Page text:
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Data of Real Value

It has been another very busy year on the ESG front, with a drive to data standardisation at the forefront of many of our agendas. Whilst we have been diligently responding to various consultations on proposed draft legislation, it feels like we are not much further forward on achieving the nirvana of data standardisation with the regulations already in force, let alone the next wave of proposed standards currently being consulted on. We are still grappling with understanding the different data collection requirements of EU Taxonomy, SFDR, TCFD amongst others, whilst preparing for the forthcoming FCA’s SDR requirements.

Groups such as the International Climate Initiative (iCI) and the ESG Data Convergence Initiative (EDCI) are working hard to standardise certain metrics across the industry, but there is still a high level of divergence with different PE houses and portfolio businesses adopting different standards and collecting different datasets, making comparability difficult at best.

Further thinking is required on how we normalise data from one year to the next where there is significant M&A activity across the portfolio, or where businesses are acquired and sold midway through a data collection period, to ensure that the data output is still useful and ultimately comparable.

I have been challenged numerous times this year by various interested parties with ‘What’s the point of all this data gathering if there is no real benefit or value in doing so – doesn’t it just become data collection for data collection’s sake with potential for greenwashing and reputational damage?’. I think that we are all so busy collecting and analysing data with the current state of regulations that there is a risk that we forget the real purpose of why the regulations have been enacted in the first place. Although the management guru Peter Drucker famously said, “If you can't measure it, you can't manage it” not everything needs to be measured to the extreme. We do need to understand certain metrics to determine whether progress is being made and to ascertain next steps on key initiatives, there needs to be a greater emphasis on proportionality so that we do not spend more time collecting and analysing less relevant and useful data than on actual value-creation positive actions.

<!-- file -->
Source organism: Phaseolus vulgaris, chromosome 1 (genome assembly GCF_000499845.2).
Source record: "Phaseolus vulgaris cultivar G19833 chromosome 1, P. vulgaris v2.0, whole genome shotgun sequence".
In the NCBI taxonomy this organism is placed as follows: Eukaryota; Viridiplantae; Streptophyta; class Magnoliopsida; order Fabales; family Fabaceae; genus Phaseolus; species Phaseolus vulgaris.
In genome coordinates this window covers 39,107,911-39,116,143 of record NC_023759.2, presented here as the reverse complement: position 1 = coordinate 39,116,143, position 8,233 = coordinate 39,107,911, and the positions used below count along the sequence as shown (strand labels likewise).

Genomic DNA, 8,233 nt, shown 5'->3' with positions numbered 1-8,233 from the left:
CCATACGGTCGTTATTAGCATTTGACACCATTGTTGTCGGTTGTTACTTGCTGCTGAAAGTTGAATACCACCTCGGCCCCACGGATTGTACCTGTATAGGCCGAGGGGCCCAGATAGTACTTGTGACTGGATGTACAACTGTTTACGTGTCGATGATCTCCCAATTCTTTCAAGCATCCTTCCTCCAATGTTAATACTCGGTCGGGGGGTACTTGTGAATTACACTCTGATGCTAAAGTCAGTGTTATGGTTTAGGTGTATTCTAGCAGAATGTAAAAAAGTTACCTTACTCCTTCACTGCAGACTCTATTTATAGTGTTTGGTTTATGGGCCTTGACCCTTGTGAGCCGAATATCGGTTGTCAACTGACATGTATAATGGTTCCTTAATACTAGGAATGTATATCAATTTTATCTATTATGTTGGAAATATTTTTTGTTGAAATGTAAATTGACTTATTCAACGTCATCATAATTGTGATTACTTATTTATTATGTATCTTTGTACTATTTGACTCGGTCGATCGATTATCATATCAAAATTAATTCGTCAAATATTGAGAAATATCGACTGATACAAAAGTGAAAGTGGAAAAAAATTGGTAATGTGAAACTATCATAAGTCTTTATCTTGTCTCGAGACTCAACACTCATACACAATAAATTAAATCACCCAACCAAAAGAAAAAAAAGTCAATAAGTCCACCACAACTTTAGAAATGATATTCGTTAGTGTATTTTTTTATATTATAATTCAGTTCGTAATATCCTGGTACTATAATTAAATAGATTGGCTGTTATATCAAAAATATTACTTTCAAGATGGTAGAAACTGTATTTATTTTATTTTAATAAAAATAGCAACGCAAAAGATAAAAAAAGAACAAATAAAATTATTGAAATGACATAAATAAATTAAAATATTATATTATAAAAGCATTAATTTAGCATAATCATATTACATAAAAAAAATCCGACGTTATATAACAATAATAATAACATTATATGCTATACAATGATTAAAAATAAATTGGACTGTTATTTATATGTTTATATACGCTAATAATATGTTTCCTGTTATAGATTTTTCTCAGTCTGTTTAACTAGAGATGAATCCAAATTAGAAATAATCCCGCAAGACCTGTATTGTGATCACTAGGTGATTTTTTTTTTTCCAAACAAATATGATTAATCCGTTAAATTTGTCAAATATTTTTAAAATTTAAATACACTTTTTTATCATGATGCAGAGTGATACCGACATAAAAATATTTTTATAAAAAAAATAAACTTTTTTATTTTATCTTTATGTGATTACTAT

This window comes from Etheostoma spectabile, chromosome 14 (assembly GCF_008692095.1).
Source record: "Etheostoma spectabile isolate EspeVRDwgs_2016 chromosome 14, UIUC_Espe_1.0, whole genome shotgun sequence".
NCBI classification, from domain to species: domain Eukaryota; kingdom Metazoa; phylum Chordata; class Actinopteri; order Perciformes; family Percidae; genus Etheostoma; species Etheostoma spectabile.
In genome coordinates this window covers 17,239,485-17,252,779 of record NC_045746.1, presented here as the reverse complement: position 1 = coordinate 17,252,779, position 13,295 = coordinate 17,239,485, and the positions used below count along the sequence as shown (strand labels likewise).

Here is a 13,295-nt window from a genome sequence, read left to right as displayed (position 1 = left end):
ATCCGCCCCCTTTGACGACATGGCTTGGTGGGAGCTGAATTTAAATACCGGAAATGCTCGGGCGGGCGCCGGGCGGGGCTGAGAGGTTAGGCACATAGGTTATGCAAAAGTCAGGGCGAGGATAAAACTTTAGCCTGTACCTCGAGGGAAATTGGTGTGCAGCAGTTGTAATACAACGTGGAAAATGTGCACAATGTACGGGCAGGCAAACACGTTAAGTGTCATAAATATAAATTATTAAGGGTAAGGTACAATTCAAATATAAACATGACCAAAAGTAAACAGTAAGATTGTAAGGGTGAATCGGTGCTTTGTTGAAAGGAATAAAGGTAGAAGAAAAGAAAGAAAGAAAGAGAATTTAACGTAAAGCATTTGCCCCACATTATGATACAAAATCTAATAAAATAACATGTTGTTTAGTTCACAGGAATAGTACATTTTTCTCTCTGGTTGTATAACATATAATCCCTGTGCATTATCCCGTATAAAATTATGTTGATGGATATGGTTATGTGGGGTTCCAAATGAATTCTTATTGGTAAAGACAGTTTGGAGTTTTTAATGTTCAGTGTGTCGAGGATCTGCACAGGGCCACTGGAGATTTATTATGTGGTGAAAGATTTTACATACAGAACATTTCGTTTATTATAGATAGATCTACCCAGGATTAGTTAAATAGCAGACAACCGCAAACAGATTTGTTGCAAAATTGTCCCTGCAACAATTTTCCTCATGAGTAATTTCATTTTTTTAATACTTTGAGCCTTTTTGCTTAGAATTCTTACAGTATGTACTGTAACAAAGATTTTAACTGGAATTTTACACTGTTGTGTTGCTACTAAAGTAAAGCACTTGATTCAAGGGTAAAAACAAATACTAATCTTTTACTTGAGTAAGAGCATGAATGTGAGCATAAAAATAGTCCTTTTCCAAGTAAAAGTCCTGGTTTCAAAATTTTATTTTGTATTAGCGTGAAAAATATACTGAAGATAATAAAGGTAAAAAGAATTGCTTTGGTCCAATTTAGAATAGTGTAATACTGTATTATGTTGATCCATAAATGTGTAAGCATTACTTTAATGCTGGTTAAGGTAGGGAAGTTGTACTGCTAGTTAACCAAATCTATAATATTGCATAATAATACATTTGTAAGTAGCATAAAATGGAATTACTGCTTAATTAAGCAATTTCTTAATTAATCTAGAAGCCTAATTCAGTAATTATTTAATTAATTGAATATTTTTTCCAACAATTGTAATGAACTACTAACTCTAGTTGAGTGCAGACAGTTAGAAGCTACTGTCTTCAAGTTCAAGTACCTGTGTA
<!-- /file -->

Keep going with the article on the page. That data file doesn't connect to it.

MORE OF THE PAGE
Personally, the question of materiality still needs to be properly addressed, especially where smaller portfolio companies and indeed smaller GPs, are being brought into many of these regulations by stealth. It would surely be more beneficial to collect and report on only the handful of data points that are genuinely material to a particular business, where KPIs can be agreed upon with management to monitor progress, and where there is a real tangible benefit in collecting and understanding any movement.

There is clearly still much work to do, and we need to consider this in a way that is mindful of potential greenwashing, but I am confident that we are slowly heading in the right direction.

The current ESG Awards nominations are now open for submission and it would be good to hear from those of you who are tackling these data collection issues in an innovative way.



Excellence ESG in association with


"GPs have an opportunity with these awards, to raise their profile with investors seeking to understand who is committed to ESG at a firm level, and portfolio companies have the opportunity to showcase what they are actually doing to drive ESG awareness and strategy within their business."


Authored by Maria Carradice
Managing Director, Portfolio – Environmental, Social and Governance, Mayfair Equity Partners, and Judge, BVCA Excellence in ESG 2022

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